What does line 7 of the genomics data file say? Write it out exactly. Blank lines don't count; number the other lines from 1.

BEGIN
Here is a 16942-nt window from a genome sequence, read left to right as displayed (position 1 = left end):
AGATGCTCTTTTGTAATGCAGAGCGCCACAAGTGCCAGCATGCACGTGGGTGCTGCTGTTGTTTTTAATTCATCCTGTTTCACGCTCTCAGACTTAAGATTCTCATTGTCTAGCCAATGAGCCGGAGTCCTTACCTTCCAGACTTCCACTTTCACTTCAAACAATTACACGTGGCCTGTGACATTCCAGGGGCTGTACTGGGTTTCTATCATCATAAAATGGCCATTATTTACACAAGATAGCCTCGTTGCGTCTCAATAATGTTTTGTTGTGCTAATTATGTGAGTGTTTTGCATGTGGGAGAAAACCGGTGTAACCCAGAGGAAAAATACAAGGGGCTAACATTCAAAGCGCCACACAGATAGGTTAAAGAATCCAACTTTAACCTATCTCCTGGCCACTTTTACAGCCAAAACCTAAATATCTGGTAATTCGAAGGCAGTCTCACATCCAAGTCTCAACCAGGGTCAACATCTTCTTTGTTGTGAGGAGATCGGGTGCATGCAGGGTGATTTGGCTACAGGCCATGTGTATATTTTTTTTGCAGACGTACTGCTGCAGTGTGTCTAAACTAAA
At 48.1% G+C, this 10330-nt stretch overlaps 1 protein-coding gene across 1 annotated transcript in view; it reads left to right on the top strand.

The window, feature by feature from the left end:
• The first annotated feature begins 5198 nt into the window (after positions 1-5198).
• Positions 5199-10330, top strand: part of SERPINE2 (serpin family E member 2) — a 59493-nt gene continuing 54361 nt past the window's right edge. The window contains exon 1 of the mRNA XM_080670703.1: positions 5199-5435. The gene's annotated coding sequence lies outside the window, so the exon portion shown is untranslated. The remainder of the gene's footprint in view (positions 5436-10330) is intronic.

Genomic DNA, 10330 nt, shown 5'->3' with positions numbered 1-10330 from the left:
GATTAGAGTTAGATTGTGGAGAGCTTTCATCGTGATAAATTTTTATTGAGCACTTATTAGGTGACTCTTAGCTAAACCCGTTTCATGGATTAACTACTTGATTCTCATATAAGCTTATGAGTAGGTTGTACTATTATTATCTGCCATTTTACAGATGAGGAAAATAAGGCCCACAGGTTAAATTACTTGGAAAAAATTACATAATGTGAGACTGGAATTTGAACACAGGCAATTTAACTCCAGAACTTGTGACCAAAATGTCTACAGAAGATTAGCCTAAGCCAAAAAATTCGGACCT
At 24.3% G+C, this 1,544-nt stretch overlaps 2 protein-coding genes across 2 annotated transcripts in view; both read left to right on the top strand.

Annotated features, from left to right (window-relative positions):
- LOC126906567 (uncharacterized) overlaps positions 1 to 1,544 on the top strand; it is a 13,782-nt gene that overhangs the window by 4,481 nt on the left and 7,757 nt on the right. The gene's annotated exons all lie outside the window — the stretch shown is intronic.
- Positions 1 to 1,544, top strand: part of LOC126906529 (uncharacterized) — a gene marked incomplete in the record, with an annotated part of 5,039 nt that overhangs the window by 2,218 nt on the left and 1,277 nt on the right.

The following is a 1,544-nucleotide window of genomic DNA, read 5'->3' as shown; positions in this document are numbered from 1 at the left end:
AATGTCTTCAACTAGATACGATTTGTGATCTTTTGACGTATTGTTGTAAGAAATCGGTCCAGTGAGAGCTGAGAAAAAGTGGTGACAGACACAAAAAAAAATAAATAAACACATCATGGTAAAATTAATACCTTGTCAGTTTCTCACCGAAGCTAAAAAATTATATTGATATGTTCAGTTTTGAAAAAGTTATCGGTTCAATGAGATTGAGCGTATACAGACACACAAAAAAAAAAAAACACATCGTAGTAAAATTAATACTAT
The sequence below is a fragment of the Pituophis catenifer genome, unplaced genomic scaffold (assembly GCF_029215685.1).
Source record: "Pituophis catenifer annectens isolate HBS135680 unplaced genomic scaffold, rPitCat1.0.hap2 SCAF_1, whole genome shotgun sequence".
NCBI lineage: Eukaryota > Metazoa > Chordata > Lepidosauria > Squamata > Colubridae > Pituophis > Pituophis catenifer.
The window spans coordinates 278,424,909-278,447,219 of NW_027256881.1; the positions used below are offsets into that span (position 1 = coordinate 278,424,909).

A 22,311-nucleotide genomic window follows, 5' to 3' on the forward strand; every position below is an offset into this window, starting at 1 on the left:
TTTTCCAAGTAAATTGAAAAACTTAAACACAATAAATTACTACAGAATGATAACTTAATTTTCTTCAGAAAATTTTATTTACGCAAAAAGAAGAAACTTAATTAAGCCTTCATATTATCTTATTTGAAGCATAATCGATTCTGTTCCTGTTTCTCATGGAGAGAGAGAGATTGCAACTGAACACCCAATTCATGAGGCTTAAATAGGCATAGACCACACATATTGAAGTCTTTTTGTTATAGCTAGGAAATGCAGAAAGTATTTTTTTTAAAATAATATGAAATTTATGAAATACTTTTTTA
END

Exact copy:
Genomic DNA, 10330 nt, shown 5'->3' with positions numbered 1-10330 from the left: